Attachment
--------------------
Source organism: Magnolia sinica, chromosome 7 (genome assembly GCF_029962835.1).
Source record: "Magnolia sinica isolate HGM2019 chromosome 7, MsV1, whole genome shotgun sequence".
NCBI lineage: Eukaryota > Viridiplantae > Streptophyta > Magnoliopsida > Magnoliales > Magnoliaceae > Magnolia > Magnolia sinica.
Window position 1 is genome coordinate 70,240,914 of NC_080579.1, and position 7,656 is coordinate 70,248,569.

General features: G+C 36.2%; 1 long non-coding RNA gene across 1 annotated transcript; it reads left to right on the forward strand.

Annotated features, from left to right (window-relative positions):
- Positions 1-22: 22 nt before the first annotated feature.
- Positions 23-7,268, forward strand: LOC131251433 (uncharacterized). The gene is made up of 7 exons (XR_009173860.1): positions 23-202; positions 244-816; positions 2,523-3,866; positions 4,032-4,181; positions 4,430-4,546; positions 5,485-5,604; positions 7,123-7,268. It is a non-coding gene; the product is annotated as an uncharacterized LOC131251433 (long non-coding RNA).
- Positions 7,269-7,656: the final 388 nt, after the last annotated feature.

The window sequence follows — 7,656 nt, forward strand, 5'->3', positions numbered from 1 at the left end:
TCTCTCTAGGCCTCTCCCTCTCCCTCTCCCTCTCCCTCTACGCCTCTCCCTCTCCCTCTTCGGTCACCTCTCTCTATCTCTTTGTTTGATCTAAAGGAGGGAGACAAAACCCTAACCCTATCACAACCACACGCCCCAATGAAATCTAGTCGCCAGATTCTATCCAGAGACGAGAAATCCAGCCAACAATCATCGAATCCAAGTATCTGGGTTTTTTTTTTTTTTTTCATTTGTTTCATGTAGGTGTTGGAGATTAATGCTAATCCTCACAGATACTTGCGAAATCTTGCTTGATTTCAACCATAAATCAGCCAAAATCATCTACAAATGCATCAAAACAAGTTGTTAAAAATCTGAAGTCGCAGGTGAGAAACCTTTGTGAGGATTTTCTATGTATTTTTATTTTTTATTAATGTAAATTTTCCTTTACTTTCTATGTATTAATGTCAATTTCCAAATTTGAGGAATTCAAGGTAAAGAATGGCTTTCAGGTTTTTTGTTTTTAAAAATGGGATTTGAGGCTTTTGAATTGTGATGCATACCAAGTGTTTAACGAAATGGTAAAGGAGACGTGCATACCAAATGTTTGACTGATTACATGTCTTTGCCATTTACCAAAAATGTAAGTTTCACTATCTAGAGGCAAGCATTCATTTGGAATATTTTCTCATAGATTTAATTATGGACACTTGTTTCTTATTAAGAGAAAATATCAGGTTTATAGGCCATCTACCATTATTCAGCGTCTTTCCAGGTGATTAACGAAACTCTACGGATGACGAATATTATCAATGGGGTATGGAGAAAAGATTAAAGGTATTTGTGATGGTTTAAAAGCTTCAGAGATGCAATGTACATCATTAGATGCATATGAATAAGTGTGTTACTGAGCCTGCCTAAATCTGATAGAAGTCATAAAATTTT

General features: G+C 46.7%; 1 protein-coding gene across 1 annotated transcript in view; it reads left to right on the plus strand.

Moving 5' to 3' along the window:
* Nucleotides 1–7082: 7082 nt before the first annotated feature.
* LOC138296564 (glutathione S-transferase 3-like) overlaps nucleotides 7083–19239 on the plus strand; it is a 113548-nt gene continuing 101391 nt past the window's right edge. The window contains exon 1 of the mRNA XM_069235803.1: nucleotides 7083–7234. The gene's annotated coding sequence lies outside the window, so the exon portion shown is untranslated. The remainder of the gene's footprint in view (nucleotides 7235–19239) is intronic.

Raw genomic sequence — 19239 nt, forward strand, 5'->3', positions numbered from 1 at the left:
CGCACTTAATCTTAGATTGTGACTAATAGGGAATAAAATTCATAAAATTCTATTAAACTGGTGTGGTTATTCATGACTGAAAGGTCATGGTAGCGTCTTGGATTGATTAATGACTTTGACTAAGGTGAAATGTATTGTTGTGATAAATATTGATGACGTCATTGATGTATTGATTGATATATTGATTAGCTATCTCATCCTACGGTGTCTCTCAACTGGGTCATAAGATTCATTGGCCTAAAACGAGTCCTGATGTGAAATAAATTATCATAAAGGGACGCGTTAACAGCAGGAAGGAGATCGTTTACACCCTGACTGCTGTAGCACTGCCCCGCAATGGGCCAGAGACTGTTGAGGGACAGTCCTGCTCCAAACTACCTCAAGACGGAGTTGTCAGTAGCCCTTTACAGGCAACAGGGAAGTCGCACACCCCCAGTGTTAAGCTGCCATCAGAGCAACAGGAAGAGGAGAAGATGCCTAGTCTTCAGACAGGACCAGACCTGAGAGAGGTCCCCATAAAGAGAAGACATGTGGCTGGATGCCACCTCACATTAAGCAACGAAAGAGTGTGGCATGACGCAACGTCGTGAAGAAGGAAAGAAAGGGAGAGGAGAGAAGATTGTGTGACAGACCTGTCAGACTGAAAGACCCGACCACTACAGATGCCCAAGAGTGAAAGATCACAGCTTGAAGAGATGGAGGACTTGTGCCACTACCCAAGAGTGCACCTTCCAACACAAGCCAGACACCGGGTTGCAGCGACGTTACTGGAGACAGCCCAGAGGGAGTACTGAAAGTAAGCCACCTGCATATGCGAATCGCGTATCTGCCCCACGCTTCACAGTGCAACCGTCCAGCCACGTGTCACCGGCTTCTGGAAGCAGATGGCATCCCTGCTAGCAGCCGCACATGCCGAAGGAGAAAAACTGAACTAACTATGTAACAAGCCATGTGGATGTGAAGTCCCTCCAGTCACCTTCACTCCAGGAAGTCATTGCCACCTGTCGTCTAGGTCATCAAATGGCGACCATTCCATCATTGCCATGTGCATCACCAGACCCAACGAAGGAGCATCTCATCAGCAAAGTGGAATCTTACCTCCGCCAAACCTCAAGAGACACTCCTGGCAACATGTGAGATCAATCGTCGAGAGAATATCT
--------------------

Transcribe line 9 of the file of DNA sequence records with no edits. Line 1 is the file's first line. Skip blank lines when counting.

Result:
- Positions 7,269-7,656: the final 388 nt, after the last annotated feature.